Y: I think so. And of course, in high school I took vocational agriculture. I went to a state FFA
[Future Farmers of America] convention once; my agriculture teacher took me down to Auburn for
that. And that is where I got really interested in Auburn.

I first thought I would be a vocational agricultural teacher, like he was. I figured out, based upon
his salary, that they got $5 a day.

P: That was big time.

Y: I thought that was big money, and I thought if I could ever get that far, I would do great. When I
got to college, I discovered that I had to take such things as various education courses and an
educational psychology course, which turned me off. I switched over to agricultural science and
went on to graduate school.

P: When did you enter Auburn?

Y: The first summer after high school in 1939 I went to Jacksonville where my mother had gone, and
where my brother was going at the time. I took three quarters of freshman English and two
quarters of freshman history in that one term because I wanted to get those off before I got to
Auburn. And then I went to Auburn in the fall of 1939.

P: So you were there until when?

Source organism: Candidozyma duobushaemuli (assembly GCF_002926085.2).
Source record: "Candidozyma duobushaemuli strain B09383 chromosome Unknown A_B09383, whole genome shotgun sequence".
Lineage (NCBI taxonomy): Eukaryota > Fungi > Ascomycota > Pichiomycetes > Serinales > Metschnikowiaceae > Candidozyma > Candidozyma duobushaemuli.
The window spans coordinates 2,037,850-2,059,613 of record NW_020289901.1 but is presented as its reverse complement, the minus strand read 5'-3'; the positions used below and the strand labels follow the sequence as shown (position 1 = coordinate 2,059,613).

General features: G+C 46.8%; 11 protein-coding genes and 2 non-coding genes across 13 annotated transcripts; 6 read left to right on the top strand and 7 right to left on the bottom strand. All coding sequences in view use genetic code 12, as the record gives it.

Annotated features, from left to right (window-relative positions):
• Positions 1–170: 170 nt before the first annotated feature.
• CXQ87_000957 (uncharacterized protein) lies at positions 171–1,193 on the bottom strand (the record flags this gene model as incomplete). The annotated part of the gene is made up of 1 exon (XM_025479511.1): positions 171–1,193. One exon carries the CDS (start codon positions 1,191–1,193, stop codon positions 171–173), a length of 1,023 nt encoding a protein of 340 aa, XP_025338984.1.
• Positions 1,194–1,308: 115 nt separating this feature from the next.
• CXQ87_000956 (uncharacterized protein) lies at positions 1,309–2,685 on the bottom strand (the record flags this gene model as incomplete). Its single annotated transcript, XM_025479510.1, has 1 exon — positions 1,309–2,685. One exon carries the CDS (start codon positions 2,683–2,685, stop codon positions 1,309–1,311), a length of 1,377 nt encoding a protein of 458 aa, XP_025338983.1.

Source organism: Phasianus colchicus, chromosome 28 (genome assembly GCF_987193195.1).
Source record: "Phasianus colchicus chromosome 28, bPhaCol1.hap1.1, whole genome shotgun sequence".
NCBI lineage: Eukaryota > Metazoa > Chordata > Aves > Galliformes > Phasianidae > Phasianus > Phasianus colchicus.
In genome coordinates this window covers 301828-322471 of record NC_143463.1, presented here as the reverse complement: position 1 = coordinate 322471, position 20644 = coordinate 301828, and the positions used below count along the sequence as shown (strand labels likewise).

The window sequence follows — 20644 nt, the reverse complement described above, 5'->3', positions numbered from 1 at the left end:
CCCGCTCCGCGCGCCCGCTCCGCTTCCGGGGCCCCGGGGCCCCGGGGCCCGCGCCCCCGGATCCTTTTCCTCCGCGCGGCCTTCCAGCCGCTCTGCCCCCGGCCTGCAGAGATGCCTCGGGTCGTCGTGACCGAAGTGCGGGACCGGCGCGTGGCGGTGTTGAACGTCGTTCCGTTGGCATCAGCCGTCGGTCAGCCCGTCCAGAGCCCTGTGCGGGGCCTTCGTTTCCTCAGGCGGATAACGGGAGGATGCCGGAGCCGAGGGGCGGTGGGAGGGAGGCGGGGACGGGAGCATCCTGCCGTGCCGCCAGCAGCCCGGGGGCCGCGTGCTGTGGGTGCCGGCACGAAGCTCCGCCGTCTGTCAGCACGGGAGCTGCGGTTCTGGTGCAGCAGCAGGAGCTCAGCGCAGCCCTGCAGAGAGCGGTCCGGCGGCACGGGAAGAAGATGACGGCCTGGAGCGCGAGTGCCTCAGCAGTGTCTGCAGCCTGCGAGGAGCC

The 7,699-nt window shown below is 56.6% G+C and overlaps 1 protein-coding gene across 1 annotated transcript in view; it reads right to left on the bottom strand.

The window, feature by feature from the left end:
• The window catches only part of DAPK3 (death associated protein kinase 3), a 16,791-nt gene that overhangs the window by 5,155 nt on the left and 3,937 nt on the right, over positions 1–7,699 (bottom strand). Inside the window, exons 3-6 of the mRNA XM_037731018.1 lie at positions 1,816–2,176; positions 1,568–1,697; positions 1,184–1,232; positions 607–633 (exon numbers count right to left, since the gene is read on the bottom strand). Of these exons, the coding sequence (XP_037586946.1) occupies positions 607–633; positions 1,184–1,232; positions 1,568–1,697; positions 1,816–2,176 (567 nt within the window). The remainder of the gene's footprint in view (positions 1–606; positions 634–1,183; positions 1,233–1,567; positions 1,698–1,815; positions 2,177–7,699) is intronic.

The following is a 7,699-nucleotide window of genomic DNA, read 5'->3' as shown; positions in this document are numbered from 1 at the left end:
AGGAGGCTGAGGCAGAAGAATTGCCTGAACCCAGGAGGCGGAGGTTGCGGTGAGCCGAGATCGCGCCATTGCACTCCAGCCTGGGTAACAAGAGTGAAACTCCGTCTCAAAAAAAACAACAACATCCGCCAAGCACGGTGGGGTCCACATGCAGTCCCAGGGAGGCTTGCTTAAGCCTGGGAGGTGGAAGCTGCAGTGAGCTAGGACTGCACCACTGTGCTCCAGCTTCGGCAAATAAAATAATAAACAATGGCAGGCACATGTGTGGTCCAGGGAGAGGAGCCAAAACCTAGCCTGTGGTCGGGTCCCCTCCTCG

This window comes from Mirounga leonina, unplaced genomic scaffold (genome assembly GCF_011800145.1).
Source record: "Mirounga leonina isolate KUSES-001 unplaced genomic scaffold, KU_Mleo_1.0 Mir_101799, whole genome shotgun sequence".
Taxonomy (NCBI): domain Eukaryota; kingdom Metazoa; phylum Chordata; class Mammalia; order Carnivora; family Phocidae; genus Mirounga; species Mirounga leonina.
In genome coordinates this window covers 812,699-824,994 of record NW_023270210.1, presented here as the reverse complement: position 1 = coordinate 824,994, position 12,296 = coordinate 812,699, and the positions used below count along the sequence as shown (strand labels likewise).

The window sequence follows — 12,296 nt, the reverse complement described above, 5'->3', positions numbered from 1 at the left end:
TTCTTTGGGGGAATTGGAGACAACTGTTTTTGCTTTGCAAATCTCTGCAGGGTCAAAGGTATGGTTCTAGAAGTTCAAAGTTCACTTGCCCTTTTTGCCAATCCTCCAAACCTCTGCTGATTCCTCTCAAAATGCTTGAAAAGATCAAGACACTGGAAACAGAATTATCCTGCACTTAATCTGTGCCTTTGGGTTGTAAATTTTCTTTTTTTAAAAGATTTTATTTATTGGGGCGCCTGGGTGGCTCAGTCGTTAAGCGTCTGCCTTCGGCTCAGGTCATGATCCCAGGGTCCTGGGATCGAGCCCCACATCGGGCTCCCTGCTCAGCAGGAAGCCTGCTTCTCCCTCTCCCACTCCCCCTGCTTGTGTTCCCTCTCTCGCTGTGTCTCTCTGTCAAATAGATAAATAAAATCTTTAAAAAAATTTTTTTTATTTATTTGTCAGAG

Y: I went to summer school every year and I got my degree in three years, which would have been in
the spring of 1942. I was also in ROTC though, and was only a junior in ROTC because it is a
four year program. So I stayed on until March 1943 when I went into the army, and started my
master's work there.

P: You had already started your master's when you went into the service?

Y: Right, and I had done some teaching there. I think that influenced what I did in the service.

P: Tell me again what your major was as an undergraduate.

Y: Well, I had what you would call an "ag-science" major, which I was in. But I really was focusing on
agronomy and soils. That is what I did my graduate work in.

P: Now you took a B.S. in 1942?

Y: Right.










P: The summer of 1942 was commencement.


Y: The spring of 1942, right.

P: And where were you in the graduating class?